FOR A country with a population of less than a million, Guyana has produced some notable boxers. The best of them is the great Joe Walcott, not the ex-heavyweight champion who took his name because he admired him so much, but the welterweight who turned professional in 1890 and whom Nat Fleischer, the founder of the Ring magazine, rated as the best ever at the weight. Dennis Andries, Wayne Braithwaite, Howard Eastman and Adrian Dodson are others with Guyanese heritage, and they could all fight a bit.
The Tanner brothers were the first from the country to make an impact on these shores and it was the eldest, Richie ‘Kid’ Tanner, who was the most successful. He arrived in 1938, after boxing professionally for just two years, and when he ended his career, in 1950, he had won 104 of his 175 contests.
The Kid made his UK debut at Liverpool Stadium against one of the best flyweights in the UK at the time, Tut Whalley, and he amazed the large crowd by winning easily. In his third UK bout he boxed on the undercard of the Benny Lynch-Peter Kane scrap at Anfield football ground, and again he won without fuss. In 1940, he boxed against Jackie Paterson, that great Glaswegian who was British champion at the time and who would go on to win the world flyweight title in 1946. Boxing for the Commonwealth title, Paterson and Tanner put on a great show with the Scot’s southpaw style presenting big problems for Tanner and thus he lost the decision after 15 rounds.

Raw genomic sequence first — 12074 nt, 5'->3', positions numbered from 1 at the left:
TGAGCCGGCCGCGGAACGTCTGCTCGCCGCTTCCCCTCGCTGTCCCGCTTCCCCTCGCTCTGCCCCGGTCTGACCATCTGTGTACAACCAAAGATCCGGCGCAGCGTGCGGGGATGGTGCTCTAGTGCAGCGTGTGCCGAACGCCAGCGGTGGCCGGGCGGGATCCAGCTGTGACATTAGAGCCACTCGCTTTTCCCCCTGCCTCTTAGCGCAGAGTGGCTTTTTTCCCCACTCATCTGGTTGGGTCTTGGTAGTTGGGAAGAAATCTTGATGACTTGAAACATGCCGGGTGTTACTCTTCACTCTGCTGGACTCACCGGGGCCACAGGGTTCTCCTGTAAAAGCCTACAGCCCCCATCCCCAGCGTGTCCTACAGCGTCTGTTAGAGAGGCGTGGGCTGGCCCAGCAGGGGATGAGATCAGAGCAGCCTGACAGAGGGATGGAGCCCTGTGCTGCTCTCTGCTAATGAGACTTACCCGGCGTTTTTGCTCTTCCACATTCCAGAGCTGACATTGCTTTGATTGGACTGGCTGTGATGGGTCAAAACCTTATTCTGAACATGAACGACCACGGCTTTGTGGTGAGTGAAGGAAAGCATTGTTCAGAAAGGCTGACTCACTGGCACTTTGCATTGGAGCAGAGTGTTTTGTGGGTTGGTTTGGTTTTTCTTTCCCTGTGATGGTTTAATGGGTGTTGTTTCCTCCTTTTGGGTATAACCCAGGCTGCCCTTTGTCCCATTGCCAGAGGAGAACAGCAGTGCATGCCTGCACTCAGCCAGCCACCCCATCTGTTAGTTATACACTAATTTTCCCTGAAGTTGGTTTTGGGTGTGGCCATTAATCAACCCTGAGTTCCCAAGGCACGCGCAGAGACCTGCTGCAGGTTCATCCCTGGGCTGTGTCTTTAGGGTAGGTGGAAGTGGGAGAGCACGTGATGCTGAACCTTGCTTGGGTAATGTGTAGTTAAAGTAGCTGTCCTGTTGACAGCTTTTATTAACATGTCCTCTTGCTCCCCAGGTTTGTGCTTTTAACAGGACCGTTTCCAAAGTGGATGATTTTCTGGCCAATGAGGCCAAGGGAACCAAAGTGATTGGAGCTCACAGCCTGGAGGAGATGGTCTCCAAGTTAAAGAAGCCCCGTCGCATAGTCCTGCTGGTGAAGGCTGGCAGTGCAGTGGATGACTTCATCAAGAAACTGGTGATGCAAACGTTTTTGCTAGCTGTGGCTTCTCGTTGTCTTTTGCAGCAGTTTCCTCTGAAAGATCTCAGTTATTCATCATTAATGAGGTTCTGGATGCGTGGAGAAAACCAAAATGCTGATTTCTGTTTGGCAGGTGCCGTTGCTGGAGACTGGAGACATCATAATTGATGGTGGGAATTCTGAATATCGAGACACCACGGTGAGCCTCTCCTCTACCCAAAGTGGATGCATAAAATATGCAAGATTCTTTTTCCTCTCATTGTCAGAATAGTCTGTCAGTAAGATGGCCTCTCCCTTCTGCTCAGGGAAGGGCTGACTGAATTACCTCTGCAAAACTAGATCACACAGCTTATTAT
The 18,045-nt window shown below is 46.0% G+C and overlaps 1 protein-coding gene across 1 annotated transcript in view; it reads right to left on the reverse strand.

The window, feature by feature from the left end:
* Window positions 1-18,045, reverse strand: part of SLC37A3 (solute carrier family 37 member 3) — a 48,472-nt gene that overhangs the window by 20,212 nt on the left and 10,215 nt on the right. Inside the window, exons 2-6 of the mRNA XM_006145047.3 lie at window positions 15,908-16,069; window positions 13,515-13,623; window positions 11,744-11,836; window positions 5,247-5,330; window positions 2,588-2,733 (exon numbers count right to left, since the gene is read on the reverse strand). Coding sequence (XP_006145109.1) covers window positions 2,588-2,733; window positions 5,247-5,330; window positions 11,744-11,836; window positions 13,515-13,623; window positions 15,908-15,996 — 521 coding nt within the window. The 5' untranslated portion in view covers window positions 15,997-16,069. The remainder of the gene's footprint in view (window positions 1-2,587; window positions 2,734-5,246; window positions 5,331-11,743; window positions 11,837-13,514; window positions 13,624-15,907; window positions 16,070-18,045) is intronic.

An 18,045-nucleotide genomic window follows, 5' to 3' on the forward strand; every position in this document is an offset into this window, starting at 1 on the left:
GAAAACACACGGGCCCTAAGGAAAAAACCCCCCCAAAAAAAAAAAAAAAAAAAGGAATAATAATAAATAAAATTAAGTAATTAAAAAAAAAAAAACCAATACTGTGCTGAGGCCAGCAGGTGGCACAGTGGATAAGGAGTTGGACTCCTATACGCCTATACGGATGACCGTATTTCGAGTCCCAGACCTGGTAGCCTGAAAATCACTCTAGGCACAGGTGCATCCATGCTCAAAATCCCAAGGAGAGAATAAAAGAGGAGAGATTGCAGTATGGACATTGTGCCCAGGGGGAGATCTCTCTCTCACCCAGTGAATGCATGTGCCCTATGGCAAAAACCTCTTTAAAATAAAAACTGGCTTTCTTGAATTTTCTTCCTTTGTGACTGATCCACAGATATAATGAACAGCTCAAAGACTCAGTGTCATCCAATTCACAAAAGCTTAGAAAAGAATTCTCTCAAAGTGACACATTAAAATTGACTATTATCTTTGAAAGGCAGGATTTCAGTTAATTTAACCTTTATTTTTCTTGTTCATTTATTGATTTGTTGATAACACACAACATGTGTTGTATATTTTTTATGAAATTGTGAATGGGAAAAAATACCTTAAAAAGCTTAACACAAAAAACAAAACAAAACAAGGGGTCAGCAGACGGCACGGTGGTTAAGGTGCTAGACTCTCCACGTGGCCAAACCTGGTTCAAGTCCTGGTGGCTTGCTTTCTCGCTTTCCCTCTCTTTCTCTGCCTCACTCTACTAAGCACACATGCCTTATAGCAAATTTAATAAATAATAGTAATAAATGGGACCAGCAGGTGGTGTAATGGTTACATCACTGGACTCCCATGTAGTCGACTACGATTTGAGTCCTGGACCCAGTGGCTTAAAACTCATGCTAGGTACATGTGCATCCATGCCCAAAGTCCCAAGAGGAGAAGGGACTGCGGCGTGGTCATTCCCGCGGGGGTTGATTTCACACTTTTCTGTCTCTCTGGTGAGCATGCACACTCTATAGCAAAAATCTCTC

During the war Tanner served as a Gunner in the Royal Artillery and continued to box at the highest level, appearing regularly on the few shows then being promoted, many of which were in support of the war effort.
His younger brother, Allan, turned professional in 1949, just a year before the Kid bowed out. Allan died in 2001 and that great ex-pro, Ricky Porter of Swindon, paid tribute to him in Ron Olver’s Old Timers column. Sadly, other than reports of his contests, this seems to be the only time that Allan’s career as a whole was commented upon in BN, and thanks to Ricky, his memory has been preserved within these pages, “Allan amassed a total of around 100 bouts, boxing in various parts of the world, including a fight against Sandy Saddler in 1948, just six months after Sandy won the world featherweight title. Allan was still in his teens.”
While active in the UK, between 1949 and 1955, Allan won 38 of 67 contests. Like his elder brother, he started out at the Liverpool Stadium. He won his first six, culminating in a one-round knockout of Wishaw’s Jim Findlay, a pretty decent fighter himself. Allan was managed by Dom and Tony Vairo, both ex-fighters from an earlier time and big players in the game in and around Liverpool. The pair also managed Johnny Hazel and Ivor Germain, from Jamaica and Barbados respectively.
The Vairos were always keen to help the many Commonwealth lads then arriving in great numbers to box in Britain. Allan beat some great fighters, including Jimmy Toweel, Laurie Buxton, Ellis Ask, Tony Lombard and, in 1951, Tommy McGovern, who became British lightweight champion later the same year. BN reported that “Allan Tanner knew too much about inside work for Tommy McGovern and gave the Bermondsey boy a rare beating about the body that slowed him down and paved the way for a decisive points victory after eight rounds. McGovern was buffeted from pillar to post in the final session.”
Ricky Porter reported that once his boxing career had ended Allan became a trainer who, as well as looking after Porter himself, also trained Des Rea, Victor Paul and Nojeen Adigun. Let’s leave it to Ricky to pay the final tribute: “He was a fine gentleman and it was a privilege to know him.”